With the Obama administration about to decide whether to green-light a controversial pipeline to take crude oil from Canada’s oil sands to the United States Gulf Coast, e-mails released Monday paint a picture of a sometimes warm and collaborative relationship between lobbyists for the company building the billion-dollar pipeline and officials in the State Department, the agency that has final say over the pipeline.
Environmental groups said the e-mails were disturbing and evidence of “complicity” between TransCanada, the pipeline company, and American officials tasked with evaluating the pipeline’s environmental impact.
The e-mails, the second batch to be released in response to a Freedom of Information Act request filed by the environmental group Friends of the Earth, show a senior State Department official at the United States Embassy in Ottawa procuring invitations to Fourth of July parties for TransCanada officials, sharing information with the company about Secretary of State Hillary Rodham Clinton’s meetings and cheering on TransCanada in its quest to gain approval of the giant pipeline, which could carry 700,000 barrels a day.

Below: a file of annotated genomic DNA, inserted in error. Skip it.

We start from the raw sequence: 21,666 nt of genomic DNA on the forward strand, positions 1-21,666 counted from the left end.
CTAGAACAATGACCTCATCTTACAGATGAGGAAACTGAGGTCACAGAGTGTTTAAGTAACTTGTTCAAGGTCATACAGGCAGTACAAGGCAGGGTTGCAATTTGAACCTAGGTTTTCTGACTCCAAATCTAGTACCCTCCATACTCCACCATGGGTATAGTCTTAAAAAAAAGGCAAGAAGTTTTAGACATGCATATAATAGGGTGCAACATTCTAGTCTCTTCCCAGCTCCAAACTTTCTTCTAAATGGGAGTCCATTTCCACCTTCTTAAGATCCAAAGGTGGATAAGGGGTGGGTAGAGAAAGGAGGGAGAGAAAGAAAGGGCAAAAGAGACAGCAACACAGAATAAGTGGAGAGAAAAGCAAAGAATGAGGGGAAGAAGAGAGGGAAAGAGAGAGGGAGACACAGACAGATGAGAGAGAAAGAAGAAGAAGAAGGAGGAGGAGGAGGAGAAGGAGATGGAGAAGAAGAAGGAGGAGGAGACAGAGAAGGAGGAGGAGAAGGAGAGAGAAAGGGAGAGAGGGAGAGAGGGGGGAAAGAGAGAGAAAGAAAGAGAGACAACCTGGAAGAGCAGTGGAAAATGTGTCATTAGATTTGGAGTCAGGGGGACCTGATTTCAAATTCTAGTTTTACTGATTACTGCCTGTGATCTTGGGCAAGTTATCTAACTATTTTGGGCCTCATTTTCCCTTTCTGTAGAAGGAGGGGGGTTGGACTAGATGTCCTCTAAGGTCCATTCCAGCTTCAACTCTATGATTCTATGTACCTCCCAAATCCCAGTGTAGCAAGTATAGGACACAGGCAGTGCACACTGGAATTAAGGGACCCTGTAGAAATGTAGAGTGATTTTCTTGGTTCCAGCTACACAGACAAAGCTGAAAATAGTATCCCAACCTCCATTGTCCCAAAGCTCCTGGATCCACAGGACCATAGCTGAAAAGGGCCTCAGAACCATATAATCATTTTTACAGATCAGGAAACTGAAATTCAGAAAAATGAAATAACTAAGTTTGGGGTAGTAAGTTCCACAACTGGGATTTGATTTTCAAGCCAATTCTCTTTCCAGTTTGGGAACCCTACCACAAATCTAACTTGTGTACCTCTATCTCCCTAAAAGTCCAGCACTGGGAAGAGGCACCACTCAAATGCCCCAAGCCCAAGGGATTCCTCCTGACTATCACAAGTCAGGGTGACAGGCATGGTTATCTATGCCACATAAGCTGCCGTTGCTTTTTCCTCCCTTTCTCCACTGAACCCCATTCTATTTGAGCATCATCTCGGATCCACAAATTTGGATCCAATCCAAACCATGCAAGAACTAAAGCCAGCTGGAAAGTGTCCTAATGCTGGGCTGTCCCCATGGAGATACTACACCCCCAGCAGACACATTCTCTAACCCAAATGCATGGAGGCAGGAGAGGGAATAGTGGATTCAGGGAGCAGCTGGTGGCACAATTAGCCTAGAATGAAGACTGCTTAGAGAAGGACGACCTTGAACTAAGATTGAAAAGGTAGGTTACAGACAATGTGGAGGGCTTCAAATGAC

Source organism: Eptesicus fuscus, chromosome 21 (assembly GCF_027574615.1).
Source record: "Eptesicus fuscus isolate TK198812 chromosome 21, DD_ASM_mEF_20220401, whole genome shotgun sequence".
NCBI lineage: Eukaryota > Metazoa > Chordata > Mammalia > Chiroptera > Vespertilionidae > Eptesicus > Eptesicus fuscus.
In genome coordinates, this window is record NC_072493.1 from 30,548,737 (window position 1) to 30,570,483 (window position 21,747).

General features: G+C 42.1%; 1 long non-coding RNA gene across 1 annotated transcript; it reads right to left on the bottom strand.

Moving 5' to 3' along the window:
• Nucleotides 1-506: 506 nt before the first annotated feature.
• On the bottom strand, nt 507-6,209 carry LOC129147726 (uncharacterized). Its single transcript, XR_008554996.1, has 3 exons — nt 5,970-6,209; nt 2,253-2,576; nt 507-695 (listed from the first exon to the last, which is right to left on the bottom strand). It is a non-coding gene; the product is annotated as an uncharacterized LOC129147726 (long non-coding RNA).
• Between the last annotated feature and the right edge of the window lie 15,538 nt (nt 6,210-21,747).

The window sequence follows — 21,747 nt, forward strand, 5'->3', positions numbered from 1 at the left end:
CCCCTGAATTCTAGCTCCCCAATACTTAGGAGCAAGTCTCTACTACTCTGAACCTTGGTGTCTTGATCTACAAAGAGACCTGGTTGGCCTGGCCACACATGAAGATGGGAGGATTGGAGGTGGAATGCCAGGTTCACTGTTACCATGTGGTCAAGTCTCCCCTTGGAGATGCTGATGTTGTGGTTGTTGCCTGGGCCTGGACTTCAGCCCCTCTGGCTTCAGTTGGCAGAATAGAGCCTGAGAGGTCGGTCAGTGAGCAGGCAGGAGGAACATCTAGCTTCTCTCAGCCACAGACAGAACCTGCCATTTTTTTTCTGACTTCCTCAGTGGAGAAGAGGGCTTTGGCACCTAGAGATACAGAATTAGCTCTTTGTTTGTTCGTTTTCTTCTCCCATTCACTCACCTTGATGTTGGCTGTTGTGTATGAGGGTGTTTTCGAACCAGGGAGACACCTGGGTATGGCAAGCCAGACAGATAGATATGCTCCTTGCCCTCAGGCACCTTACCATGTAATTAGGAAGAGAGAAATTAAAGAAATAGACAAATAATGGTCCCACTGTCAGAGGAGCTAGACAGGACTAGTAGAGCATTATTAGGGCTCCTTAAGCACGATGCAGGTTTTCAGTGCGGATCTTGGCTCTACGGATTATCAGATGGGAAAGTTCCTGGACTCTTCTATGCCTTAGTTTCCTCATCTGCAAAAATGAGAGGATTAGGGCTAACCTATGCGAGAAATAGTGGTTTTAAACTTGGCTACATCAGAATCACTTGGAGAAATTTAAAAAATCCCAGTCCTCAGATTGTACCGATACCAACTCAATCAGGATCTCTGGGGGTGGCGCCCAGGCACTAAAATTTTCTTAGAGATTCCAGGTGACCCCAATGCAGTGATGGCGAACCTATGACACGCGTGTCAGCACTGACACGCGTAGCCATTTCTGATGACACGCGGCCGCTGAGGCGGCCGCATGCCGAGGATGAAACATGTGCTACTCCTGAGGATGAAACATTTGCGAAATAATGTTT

“You see officials who see it as their business not to be an oversight agency but as a facilitator of TransCanada’s plans,” said Damon Moglen, the director of climate and energy project for Friends of the Earth. While the e-mails refer to multiple meetings between TransCanada officials and assistant secretaries of state, he said, such access was denied to environmental groups seeking input. Environmental groups argue that the pipeline, known as the Keystone XL project, would result in unacceptably high emissions and disrupt pristine ecosystems.
Before he was TransCanada’s chief Washington, D.C., lobbyist, Paul Elliott was a top official in Mrs. Clinton’s failed 2008 presidential campaign.
Many of the new e-mails are between Mr. Elliott and Marja Verloop, the counselor for energy and environment at the embassy in Ottawa. On Sept. 10, 2010, in response to an e-mail from Mr. Elliot announcing that Senator Max Baucus was supporting the pipeline, Ms. Verloop wrote: “Go Paul!” In an e-mail to David Jacobson, United States ambassador to Canada, she described TransCanada as “comfortable and on board” with some developments in the review process.
Wendy Nassmacher, a State Department spokeswoman, disputed that the e-mails showed a pro-pipeline bias. “We are committed to a fair, transparent and thorough process,” she said in an e-mail Sunday. “Throughout the process we have been in communication with industry as well as environmental groups, both in the United States and in Canada.” She noted that the State Department had conducted hearings in communities along the route of the proposed pipeline last week.”